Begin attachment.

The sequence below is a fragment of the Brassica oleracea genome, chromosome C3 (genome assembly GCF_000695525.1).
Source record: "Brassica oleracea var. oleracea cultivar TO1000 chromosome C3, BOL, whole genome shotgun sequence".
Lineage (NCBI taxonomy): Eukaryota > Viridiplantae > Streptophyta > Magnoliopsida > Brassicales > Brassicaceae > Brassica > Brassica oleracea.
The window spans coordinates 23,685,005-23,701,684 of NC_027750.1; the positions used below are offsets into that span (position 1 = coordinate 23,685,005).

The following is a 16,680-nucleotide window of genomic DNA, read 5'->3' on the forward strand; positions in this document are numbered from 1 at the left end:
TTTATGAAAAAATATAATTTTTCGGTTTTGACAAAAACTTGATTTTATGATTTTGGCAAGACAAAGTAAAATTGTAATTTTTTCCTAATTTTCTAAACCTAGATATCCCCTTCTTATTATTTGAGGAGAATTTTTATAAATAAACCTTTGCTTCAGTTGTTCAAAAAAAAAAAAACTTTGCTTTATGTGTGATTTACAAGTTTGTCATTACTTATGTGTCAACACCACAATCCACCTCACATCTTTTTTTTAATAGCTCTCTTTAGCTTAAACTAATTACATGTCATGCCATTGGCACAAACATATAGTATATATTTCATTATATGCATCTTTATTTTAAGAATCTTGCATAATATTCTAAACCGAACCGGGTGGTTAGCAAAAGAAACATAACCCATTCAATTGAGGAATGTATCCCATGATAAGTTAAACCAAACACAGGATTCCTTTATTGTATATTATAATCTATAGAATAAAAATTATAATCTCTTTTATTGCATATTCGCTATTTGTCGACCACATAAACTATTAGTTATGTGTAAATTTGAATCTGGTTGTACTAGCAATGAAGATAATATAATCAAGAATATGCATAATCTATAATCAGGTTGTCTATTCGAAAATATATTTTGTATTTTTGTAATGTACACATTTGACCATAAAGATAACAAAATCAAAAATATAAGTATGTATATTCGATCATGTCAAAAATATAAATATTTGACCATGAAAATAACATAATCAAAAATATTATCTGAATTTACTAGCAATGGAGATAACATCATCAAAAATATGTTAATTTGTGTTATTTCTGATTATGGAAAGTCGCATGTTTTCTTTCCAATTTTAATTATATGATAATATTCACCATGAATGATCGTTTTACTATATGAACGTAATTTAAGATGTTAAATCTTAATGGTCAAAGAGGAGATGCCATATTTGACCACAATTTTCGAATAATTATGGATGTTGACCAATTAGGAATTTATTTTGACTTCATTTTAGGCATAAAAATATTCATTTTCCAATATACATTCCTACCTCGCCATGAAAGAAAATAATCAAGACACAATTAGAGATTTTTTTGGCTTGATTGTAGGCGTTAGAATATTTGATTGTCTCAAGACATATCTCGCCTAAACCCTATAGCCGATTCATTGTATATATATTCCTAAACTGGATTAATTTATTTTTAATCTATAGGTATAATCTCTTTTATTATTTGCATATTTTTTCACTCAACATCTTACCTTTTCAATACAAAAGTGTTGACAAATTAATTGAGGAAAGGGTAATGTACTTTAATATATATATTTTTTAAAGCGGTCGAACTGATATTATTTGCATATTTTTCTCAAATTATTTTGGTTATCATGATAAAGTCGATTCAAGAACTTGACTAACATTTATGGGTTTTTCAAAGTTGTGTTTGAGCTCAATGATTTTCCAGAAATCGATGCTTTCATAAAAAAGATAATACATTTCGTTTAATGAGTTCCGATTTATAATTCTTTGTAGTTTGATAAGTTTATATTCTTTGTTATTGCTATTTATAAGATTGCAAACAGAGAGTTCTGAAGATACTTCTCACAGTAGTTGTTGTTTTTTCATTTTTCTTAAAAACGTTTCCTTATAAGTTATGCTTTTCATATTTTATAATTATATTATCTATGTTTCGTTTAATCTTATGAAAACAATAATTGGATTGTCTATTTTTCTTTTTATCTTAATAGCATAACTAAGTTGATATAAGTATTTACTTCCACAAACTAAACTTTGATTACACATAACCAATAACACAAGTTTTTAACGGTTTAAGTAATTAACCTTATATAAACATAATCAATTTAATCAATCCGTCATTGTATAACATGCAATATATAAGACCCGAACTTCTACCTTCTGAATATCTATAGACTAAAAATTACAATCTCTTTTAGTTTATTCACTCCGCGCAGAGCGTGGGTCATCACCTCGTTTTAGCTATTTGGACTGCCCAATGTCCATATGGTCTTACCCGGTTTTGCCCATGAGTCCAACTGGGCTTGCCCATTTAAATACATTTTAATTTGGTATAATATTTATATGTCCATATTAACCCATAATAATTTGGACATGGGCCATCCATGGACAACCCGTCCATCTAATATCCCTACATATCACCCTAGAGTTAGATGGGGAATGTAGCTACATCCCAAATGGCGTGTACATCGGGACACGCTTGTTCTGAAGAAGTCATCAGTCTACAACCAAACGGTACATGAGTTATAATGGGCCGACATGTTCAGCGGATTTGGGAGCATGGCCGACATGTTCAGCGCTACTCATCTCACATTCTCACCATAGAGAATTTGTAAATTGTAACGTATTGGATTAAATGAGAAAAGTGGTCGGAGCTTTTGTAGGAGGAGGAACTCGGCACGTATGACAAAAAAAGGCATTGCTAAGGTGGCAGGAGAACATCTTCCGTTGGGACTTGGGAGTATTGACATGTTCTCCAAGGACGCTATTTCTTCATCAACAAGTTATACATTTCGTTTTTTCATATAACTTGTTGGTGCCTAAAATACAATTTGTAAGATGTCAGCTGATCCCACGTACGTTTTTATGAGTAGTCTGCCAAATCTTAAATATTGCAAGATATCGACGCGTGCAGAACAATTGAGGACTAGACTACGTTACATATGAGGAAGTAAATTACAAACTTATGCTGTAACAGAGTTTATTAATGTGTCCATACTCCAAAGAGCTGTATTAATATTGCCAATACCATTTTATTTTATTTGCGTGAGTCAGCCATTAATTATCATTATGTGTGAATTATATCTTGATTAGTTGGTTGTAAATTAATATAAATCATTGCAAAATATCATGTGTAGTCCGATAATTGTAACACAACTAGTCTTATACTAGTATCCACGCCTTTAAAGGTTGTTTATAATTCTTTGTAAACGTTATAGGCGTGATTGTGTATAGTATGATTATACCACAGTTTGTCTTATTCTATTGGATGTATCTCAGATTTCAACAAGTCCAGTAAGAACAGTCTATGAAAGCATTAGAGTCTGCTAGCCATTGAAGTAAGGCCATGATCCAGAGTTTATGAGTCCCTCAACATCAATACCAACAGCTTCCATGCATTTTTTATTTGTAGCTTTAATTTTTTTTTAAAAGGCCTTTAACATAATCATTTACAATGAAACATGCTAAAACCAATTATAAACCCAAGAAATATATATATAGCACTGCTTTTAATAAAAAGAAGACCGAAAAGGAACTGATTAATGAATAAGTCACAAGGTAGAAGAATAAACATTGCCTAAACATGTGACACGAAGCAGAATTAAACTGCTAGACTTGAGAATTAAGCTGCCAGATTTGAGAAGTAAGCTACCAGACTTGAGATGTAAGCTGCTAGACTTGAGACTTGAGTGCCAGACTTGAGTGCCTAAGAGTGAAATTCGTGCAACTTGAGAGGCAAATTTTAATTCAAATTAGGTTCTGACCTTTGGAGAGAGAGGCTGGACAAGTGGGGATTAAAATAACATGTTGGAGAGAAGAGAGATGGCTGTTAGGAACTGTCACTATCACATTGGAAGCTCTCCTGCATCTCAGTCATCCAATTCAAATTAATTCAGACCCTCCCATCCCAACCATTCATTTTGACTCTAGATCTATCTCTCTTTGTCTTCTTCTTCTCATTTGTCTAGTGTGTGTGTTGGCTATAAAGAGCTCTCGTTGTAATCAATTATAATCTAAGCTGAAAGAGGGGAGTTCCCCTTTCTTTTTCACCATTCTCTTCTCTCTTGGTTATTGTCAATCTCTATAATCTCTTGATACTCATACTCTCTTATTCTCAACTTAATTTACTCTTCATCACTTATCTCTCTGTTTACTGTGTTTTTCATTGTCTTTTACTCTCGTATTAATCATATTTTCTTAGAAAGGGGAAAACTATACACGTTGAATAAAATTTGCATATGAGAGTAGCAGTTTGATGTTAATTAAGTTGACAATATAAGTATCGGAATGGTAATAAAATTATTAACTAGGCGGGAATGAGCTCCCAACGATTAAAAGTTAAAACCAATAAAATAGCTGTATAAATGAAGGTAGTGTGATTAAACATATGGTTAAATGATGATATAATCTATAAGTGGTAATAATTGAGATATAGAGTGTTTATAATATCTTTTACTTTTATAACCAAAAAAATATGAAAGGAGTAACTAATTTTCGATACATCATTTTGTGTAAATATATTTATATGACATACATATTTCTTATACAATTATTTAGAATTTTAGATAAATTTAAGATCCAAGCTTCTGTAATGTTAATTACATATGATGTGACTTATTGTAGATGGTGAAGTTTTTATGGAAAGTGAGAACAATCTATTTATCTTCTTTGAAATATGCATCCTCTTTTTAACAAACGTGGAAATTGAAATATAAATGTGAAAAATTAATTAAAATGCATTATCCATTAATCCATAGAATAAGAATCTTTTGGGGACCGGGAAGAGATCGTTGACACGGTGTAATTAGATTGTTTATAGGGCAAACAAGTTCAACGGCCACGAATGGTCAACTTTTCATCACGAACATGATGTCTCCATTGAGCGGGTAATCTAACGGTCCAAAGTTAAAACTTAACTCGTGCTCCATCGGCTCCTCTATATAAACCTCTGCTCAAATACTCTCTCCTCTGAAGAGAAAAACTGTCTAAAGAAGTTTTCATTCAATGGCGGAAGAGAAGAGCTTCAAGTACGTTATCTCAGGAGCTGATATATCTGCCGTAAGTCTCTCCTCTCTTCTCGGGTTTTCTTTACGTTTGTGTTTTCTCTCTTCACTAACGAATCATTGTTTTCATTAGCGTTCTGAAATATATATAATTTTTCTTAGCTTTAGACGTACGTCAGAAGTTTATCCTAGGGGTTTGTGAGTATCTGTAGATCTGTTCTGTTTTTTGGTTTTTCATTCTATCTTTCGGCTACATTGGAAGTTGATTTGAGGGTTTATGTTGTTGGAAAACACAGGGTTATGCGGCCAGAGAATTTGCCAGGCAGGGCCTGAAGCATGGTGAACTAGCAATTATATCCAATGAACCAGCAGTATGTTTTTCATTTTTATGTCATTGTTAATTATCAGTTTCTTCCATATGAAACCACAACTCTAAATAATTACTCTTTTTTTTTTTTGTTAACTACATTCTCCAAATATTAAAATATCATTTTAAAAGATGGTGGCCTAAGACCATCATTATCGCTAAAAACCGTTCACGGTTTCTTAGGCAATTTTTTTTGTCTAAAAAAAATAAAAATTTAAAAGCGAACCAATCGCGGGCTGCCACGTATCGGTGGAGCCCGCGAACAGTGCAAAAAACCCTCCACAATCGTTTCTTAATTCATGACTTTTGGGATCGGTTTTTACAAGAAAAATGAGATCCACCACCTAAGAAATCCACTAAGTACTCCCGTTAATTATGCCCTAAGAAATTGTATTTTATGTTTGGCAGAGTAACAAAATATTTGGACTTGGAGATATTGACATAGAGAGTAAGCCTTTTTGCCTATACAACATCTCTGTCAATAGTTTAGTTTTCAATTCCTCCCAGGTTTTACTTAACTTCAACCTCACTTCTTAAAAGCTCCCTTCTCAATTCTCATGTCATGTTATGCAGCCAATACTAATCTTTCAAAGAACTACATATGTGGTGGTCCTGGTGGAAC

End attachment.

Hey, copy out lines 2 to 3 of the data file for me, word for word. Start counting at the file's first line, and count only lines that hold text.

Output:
Source record: "Brassica oleracea var. oleracea cultivar TO1000 chromosome C3, BOL, whole genome shotgun sequence".
Lineage (NCBI taxonomy): Eukaryota > Viridiplantae > Streptophyta > Magnoliopsida > Brassicales > Brassicaceae > Brassica > Brassica oleracea.